The chief executive of the UK's Pensions Regulator believes climate change will be more catastrophic to populations' way of life than the COVID-19 pandemic if no action is taken.
The comments came as The Pensions Regulator chief executive Charles Counsell introduced the regulator's new climate strategy, providing pension funds with a framework for disclosing climate information and achieving net zero emissions by 2050.
Counsell said: "In recent times we've faced a crisis caused by a pandemic. We've all taken urgent action to protect ourselves, our loved ones, our friends and our colleagues. We've looked after each other. We need to treat climate change in the same way, and it is the planet this time that we also need to look after."
"Climate change could be - no, it will be - more catastrophic to our way of life than the pandemic if left unchecked. There is no vaccine, it is much more complex than that. It is equally urgent."
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The regulator warned that those trustees that fail to comply with the required disclosures will face action which may also be publicised, with the strategy saying the disclosures represent compliance with the basics on climate change.
"As the regulator for occupational pension schemes, we are uniquely placed to help the pensions industry to change behaviours to meet the profound challenges of climate change and to advocate on its behalf within government," the strategy reads.
The regulator itself is reviewing its own carbon footprint and has set itself the challenge of achieving net zero greenhouse gas emissions by 2030. In doing so, it will also report In line with the Taskforce on Climate-related Financial Disclosures (TCFD).
Large asset owners are already expected to disclose in line with the TCFD. Meanwhile, proposed new regulations for occupational pension schemes will see the TCFD guidelines adapted to be made relevant to trustee decision-making.
Further, funds with 100 or more members have been required since 2019 to include their policies for investment stewardship and ESG, including climate change, in their statement of investment principles (SIPs). These SIPs must be published online one or before October 1 this year.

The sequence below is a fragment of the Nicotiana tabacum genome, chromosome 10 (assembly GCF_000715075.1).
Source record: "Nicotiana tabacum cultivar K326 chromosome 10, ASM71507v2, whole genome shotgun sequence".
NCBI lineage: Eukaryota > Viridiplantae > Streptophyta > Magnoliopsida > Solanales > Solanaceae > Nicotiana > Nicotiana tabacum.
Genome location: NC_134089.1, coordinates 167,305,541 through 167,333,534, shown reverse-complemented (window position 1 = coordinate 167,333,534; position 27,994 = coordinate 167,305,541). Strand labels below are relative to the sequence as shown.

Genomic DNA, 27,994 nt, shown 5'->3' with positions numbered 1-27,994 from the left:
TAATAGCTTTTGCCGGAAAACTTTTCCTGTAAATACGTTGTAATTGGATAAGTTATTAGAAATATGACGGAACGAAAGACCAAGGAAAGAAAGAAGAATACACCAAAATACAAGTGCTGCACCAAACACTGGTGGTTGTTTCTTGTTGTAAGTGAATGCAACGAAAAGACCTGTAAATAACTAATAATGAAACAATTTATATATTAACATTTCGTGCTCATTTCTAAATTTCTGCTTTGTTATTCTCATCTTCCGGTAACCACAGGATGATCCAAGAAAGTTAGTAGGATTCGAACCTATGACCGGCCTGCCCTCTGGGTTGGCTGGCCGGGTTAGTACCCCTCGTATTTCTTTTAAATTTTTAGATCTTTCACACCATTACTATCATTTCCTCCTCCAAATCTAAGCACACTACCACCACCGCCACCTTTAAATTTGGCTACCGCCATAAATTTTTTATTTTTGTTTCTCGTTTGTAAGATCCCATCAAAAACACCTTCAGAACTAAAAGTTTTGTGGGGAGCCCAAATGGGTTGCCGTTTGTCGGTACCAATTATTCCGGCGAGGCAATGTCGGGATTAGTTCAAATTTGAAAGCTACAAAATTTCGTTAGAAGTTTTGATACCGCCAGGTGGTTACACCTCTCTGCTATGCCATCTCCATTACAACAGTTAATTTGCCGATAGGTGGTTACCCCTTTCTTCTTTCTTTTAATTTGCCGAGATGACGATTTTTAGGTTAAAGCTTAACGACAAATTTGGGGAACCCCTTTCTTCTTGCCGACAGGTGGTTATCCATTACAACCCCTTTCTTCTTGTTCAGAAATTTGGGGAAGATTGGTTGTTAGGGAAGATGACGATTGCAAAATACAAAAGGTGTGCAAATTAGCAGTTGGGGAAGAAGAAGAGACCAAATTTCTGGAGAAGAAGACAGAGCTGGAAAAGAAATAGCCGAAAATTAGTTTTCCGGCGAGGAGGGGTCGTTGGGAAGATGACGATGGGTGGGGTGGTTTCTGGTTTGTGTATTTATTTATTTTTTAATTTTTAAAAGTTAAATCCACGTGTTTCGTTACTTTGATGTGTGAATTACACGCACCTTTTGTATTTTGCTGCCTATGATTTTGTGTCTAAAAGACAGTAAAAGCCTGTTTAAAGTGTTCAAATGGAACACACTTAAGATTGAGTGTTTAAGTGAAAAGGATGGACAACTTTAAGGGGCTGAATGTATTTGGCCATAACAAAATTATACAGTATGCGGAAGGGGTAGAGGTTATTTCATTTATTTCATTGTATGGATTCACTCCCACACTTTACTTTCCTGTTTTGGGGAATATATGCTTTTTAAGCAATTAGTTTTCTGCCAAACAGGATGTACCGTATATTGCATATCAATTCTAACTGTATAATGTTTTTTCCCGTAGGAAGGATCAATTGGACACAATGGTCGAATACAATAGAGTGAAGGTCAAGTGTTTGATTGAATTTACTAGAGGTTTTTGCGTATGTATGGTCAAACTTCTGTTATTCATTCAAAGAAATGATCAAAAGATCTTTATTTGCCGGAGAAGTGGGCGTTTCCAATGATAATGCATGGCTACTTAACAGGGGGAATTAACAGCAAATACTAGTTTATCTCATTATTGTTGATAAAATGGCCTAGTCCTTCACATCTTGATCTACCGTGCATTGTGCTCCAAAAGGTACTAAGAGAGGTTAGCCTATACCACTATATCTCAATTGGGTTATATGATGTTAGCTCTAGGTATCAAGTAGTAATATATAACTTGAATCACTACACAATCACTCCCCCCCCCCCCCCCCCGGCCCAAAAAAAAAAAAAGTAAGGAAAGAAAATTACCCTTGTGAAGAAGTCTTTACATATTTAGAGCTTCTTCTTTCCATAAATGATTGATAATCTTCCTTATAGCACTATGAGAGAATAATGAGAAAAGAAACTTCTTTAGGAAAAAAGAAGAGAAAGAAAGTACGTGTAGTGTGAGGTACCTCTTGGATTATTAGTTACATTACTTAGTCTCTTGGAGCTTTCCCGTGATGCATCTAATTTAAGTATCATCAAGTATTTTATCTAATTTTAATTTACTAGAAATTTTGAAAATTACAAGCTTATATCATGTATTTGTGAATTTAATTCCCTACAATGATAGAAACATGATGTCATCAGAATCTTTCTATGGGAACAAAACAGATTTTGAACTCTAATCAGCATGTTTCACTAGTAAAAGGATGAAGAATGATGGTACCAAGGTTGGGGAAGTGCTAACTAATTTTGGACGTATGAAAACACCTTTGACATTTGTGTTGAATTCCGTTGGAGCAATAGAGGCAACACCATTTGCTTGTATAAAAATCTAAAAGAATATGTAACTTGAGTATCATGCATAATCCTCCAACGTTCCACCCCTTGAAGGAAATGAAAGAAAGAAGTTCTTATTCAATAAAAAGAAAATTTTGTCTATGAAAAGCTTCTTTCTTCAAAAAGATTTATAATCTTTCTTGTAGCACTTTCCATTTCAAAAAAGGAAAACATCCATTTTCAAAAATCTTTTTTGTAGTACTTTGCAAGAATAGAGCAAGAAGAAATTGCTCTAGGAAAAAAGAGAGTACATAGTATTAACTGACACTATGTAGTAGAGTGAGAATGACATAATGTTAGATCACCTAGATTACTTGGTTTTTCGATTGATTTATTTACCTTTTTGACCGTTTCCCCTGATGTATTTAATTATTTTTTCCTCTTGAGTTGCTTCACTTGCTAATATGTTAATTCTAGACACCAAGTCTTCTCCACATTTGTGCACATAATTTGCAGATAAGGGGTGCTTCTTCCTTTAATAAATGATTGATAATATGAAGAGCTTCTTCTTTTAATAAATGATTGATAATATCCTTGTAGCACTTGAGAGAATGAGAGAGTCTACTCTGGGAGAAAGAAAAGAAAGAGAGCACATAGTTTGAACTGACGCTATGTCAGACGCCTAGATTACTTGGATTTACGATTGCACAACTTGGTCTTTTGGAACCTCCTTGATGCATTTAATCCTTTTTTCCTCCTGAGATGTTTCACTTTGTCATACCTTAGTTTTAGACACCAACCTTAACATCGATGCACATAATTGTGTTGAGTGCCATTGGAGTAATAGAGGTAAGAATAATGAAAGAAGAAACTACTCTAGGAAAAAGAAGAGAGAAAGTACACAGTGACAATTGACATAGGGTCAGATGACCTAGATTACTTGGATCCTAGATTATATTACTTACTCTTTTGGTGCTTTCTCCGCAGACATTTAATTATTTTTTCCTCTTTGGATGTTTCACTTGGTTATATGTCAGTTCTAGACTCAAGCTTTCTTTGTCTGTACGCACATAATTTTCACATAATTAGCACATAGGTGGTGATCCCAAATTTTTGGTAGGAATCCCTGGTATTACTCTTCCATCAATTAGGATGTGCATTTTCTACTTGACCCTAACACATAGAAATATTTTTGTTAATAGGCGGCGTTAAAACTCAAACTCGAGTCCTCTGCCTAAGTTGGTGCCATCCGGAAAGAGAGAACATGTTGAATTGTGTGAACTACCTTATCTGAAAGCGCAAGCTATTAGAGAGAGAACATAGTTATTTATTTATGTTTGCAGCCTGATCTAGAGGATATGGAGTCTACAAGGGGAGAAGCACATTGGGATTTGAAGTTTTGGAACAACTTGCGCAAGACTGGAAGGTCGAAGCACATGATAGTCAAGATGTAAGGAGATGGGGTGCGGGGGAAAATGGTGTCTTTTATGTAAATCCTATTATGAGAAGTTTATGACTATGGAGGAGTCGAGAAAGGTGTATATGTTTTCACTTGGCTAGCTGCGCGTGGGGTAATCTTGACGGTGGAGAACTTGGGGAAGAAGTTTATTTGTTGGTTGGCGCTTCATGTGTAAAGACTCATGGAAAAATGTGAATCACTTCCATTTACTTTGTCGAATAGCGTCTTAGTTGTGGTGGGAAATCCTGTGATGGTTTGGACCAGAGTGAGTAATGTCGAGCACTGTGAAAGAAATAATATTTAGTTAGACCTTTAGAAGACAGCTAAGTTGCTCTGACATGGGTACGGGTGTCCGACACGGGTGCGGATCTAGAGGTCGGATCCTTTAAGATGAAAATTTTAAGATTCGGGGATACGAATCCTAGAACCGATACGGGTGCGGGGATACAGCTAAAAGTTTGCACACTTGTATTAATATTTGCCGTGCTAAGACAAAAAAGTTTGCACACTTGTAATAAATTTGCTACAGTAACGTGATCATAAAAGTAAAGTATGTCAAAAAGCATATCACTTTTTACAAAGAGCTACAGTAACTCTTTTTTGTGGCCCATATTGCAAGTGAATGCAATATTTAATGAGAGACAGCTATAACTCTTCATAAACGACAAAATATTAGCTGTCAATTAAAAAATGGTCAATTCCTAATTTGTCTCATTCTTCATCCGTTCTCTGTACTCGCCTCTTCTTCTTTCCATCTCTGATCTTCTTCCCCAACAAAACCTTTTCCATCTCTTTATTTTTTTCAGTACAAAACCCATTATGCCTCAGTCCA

"A core part of our work on climate change is to regulate on and, if necessary, enforce against, these requirements. Trustees must clearly evidence that words and intentions translate into action," the regulator said.
"This includes reporting on their stewardship activities, which in some cases may be the most effective way to follow through on intentions regarding climate change."
Some of the UK's pension funds are already making great strides with efforts to reduce carbon emissions and achieve net zero status.
In July last year NEST, the largest fund by membership, announced it would shift much of its assets to climate aware strategies as part of a wider strategy to achieve net zero status that includes divestment actions and greater investment in green infrastructure. Meanwhile, the BT Pension Scheme - the largest private sector defined benefit scheme - is aiming for net zero greenhouse emissions by 2035.
However, a report in February from Platform, Friends of the Earth (England, Wales and Northern Ireland) and Friends of the Earth Scotland revealed UK local government pensions held $14 billion in fossil fuel investments last financial year. This equates to about $2500 invested in fossil fuels for every person relying on a local government pension in the UK.